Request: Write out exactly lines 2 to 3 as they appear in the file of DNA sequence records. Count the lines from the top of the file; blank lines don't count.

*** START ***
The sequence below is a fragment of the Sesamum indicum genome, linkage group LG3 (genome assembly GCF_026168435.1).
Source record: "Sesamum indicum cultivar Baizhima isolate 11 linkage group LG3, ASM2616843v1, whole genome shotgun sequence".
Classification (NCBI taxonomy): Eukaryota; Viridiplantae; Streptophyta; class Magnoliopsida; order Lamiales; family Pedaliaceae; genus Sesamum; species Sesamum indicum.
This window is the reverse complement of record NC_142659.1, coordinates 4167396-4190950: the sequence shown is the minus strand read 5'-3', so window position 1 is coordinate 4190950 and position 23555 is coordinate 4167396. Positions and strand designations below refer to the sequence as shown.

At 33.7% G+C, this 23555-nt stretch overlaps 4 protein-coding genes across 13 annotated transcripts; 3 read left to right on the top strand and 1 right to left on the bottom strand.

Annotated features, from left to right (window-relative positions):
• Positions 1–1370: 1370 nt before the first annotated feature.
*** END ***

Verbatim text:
Source record: "Sesamum indicum cultivar Baizhima isolate 11 linkage group LG3, ASM2616843v1, whole genome shotgun sequence".
Classification (NCBI taxonomy): Eukaryota; Viridiplantae; Streptophyta; class Magnoliopsida; order Lamiales; family Pedaliaceae; genus Sesamum; species Sesamum indicum.